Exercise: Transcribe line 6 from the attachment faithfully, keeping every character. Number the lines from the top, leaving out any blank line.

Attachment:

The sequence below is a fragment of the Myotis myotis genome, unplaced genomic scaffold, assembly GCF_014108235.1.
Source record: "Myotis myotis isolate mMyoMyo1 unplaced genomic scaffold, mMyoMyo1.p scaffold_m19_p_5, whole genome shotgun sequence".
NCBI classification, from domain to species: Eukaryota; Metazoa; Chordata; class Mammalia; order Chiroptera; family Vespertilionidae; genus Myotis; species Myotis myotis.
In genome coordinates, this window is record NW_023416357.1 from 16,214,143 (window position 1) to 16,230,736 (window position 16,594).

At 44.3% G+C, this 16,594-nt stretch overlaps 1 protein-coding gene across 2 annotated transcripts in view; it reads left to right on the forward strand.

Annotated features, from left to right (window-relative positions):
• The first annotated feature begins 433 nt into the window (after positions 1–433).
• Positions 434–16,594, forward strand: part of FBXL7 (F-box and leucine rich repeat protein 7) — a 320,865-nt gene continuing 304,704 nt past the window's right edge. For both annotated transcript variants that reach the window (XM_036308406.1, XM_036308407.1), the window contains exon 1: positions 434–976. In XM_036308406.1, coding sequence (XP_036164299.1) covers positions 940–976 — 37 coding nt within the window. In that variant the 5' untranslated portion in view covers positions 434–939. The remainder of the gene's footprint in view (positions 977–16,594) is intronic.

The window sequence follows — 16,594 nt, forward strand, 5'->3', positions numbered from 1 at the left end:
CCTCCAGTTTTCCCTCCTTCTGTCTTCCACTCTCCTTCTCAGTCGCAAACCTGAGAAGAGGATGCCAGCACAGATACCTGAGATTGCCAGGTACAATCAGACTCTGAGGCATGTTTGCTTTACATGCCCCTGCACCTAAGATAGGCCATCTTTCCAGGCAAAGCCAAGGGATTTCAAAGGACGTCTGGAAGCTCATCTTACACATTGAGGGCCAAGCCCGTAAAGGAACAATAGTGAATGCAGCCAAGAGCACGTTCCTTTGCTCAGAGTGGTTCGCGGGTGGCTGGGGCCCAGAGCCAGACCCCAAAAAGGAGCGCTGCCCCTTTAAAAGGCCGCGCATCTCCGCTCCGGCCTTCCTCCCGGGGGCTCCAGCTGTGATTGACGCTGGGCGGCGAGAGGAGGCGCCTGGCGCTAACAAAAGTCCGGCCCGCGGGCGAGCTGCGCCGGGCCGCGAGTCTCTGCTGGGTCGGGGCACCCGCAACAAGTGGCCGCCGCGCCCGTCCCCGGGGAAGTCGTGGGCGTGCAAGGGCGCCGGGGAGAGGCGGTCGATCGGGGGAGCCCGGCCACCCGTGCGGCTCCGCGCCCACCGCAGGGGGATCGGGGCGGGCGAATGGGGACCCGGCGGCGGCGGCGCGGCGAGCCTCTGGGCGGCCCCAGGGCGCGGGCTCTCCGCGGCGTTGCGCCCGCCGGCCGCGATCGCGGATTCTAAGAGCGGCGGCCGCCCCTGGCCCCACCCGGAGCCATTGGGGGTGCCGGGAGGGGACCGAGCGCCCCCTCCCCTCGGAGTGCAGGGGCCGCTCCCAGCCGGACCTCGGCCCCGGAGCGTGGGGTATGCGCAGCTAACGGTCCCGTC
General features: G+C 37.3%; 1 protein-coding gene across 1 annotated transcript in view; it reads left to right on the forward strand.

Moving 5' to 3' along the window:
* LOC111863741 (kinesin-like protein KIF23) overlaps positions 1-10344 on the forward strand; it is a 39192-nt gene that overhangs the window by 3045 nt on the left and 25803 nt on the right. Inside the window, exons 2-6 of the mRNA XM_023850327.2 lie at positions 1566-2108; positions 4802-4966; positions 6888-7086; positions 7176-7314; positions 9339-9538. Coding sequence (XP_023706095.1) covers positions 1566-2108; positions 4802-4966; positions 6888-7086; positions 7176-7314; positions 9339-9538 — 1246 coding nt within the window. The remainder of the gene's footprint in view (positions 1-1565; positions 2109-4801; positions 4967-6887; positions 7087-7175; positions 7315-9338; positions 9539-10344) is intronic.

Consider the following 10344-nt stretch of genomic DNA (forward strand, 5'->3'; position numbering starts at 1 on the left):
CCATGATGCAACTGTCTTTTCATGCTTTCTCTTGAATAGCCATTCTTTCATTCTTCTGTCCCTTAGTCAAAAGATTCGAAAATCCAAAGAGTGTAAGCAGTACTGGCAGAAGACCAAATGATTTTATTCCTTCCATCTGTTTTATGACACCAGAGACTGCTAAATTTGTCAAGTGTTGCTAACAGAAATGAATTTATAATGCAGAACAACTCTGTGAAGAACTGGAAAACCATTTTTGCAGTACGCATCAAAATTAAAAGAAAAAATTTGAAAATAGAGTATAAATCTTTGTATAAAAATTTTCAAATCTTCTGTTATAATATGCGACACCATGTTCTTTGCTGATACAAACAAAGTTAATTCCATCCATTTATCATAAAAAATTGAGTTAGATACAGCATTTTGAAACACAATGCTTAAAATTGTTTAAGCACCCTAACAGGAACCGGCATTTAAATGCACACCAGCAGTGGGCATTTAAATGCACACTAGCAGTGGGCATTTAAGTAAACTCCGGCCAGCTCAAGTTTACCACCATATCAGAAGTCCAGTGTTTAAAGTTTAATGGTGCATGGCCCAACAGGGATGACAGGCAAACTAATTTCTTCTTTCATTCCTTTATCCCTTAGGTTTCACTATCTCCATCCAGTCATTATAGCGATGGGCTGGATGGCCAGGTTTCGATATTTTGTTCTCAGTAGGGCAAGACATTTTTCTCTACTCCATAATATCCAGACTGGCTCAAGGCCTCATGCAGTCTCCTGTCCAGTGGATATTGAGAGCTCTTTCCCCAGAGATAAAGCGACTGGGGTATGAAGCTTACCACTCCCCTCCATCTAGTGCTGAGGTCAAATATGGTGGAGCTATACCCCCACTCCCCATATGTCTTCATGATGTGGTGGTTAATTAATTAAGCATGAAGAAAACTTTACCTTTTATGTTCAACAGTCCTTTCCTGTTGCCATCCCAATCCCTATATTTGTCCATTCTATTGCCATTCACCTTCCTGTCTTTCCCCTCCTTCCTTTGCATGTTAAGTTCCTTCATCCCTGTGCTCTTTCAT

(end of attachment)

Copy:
Annotated features, from left to right (window-relative positions):